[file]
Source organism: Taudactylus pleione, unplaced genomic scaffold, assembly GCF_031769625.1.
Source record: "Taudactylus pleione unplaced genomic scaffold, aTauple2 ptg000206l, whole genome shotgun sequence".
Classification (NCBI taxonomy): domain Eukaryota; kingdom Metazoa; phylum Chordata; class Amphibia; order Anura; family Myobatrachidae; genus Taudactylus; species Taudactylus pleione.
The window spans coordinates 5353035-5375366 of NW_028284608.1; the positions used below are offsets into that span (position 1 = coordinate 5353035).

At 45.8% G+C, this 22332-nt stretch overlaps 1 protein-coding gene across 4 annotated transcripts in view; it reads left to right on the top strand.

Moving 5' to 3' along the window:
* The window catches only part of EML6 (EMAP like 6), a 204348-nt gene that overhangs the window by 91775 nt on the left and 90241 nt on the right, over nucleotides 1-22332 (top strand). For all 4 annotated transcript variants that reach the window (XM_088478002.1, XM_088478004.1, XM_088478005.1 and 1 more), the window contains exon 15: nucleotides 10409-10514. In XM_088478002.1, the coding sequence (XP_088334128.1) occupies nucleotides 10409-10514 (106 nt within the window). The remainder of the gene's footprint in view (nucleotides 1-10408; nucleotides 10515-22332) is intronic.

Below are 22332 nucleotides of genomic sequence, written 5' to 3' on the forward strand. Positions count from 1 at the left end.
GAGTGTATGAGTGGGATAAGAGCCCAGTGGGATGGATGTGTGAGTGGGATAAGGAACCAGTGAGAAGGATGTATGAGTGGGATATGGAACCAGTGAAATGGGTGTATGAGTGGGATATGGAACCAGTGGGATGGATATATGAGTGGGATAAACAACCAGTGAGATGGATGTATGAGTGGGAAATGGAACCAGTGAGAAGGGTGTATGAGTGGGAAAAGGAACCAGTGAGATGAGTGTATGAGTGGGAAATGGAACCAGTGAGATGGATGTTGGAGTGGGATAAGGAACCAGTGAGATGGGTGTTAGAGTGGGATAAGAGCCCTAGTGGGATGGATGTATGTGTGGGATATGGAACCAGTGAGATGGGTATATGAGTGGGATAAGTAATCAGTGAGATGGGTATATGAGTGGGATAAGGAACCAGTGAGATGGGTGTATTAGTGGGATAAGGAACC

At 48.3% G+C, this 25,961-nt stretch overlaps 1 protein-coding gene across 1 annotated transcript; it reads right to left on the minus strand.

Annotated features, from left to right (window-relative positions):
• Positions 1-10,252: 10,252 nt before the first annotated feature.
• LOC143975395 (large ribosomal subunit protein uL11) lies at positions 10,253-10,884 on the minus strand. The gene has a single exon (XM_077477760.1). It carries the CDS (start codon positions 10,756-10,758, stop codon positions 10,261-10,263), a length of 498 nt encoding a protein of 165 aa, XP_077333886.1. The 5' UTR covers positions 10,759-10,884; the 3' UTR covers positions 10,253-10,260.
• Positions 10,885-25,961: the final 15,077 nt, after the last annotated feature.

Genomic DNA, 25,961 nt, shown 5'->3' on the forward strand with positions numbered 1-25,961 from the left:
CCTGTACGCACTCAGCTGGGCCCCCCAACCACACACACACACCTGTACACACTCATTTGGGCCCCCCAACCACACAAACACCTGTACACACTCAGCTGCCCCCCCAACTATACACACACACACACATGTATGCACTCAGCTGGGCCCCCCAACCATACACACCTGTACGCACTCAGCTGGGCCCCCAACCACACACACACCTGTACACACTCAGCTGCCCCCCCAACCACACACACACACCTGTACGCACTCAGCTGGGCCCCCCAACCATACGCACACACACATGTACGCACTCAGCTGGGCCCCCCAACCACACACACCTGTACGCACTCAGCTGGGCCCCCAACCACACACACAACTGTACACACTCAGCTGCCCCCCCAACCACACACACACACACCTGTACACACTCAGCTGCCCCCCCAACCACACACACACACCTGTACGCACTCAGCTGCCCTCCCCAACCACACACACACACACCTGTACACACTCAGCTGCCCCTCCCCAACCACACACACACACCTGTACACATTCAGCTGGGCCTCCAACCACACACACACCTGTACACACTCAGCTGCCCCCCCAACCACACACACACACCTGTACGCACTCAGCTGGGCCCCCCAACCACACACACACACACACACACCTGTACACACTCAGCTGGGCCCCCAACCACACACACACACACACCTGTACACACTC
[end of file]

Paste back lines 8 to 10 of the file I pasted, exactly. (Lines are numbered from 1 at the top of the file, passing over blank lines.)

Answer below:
Below are 22332 nucleotides of genomic sequence, written 5' to 3' on the forward strand. Positions count from 1 at the left end.
GAGTGTATGAGTGGGATAAGAGCCCAGTGGGATGGATGTGTGAGTGGGATAAGGAACCAGTGAGAAGGATGTATGAGTGGGATATGGAACCAGTGAAATGGGTGTATGAGTGGGATATGGAACCAGTGGGATGGATATATGAGTGGGATAAACAACCAGTGAGATGGATGTATGAGTGGGAAATGGAACCAGTGAGAAGGGTGTATGAGTGGGAAAAGGAACCAGTGAGATGAGTGTATGAGTGGGAAATGGAACCAGTGAGATGGATGTTGGAGTGGGATAAGGAACCAGTGAGATGGGTGTTAGAGTGGGATAAGAGCCCTAGTGGGATGGATGTATGTGTGGGATATGGAACCAGTGAGATGGGTATATGAGTGGGATAAGTAATCAGTGAGATGGGTATATGAGTGGGATAAGGAACCAGTGAGATGGGTGTATTAGTGGGATAAGGAACC

At 48.3% G+C, this 25,961-nt stretch overlaps 1 protein-coding gene across 1 annotated transcript; it reads right to left on the minus strand.